FIG. 1 is a perspective view of the fire extinguisher holder having a cylindrical container 22 with an inner wall surface 28 and an outer wall surface 26. Outer wall surface 26 secures mounting means 24 in a manner commonly known in the art, such as by pins, rivets, or an adhesive. Mounting means 24 comprises a pair of straps 30a and 30b, each secured substantially near the associated end of the container 22. Location of the straps substantially adjacent the associated ends of the container assists in retention of each end of the container tightly against the support.
Each strap of the mounting means terminates in either a receiving member or an engaging member of an alligator clip 32a, 32b. The receiving member 36a, 36b has a series of ratchets or holes such that a pawl on the engaging member 34a, 34b can be locked thereon. Accordingly, adjustments can be made in the length of the strap 32a, 32b by adjusting the ratchet or hole engaged by the pawl. The above described mounting means is necessitated by the current trend in industries refusing to fixedly, as by bolts, welds, or the like, secure fire extinguisher holders to an H or I-beam support. Nevertheless, the mounting means must retain the holder sufficiently secured against the support such that the holder is not loosened from its vertical position permitting the holder to fall to the floor when abutted by objects commonly found in a factory environment.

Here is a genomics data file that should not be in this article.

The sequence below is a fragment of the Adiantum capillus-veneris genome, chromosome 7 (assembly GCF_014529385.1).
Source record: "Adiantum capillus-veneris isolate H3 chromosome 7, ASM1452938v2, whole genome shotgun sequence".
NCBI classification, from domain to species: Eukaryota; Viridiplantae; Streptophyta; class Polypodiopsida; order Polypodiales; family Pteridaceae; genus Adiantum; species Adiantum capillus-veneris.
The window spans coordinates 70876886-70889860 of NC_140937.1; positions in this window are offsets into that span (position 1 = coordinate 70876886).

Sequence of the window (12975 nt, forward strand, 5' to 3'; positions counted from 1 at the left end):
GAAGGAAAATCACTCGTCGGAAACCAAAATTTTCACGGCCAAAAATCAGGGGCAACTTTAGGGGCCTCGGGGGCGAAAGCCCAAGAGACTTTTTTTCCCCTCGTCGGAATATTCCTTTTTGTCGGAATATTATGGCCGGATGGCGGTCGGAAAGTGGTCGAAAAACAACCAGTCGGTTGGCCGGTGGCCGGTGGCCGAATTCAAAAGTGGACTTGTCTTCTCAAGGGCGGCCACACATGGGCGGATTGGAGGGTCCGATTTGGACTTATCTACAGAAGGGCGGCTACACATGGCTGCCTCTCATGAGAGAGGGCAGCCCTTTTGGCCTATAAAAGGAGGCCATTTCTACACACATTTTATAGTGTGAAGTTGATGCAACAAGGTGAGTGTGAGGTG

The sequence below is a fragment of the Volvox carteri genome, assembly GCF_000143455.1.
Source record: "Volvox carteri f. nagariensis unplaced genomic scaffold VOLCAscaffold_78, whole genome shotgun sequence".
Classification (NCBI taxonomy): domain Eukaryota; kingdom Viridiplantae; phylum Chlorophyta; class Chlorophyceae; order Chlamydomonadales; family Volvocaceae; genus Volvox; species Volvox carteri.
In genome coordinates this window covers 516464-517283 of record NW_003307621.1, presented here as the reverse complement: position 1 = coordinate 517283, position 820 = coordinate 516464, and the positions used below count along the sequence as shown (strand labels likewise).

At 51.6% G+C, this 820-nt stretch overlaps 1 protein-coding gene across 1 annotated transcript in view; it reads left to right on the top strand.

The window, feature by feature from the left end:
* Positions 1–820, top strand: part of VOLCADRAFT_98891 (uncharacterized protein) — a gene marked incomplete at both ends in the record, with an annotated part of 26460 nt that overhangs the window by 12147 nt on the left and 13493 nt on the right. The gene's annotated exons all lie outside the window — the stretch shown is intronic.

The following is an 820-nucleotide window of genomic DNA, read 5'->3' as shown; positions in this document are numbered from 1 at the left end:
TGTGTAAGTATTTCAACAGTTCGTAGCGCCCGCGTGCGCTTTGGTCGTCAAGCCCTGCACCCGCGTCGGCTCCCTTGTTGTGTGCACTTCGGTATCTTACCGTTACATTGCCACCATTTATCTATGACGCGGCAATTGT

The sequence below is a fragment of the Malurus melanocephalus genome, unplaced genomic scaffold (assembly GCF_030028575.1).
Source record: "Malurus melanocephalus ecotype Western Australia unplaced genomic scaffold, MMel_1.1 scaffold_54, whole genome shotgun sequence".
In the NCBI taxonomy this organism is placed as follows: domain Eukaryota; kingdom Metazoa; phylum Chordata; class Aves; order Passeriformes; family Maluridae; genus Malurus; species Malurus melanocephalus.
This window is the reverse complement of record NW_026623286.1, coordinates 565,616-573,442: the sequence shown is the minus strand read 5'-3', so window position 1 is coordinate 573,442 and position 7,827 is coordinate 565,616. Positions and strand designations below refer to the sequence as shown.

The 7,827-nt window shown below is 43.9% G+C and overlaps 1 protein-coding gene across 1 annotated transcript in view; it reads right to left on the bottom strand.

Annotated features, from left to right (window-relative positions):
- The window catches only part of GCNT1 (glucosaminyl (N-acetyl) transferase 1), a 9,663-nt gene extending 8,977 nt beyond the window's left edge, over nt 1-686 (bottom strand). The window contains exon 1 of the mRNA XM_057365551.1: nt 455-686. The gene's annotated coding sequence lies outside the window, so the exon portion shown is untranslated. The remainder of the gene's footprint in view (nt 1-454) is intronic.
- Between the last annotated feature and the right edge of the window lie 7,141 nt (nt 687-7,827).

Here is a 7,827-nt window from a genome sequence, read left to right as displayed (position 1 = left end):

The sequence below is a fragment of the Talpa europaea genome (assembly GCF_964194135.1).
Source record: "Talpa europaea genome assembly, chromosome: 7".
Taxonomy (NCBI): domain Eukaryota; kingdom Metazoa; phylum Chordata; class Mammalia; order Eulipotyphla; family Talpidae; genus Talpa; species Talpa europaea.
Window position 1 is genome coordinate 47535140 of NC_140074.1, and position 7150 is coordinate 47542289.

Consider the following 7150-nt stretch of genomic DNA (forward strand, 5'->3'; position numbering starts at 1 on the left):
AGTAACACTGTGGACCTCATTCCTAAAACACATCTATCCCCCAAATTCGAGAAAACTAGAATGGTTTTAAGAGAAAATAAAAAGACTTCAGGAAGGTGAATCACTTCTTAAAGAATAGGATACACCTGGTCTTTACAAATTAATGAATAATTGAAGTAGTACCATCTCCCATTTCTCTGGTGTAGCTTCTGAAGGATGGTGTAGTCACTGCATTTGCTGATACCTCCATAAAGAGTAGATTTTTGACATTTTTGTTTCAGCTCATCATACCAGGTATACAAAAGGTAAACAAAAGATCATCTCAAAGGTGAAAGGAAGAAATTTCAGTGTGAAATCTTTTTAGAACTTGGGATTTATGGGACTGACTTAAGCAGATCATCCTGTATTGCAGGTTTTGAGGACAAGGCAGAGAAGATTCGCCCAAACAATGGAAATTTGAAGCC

Supporting means are provided which are integrally secured to the walls of the container and are located substantially adjacent the base of the container. FIGS. 1 and 2 show supporting means comprising a base 42 having two longitudinal members 39, 40 intersecting substantially midway the length of each member and forming a series of 90° openings in the base. Both longitudinal members are supported by an inner lip 41 extending inward from the inner wall surface of the container and can be either welded, glued or threaded at both ends for securing to the container. The longitudinal members form a support for the fire extinguisher within the holder 20, as well as assisting in the discharge of debris and the free flow of liquid which becomes entrapped within the container.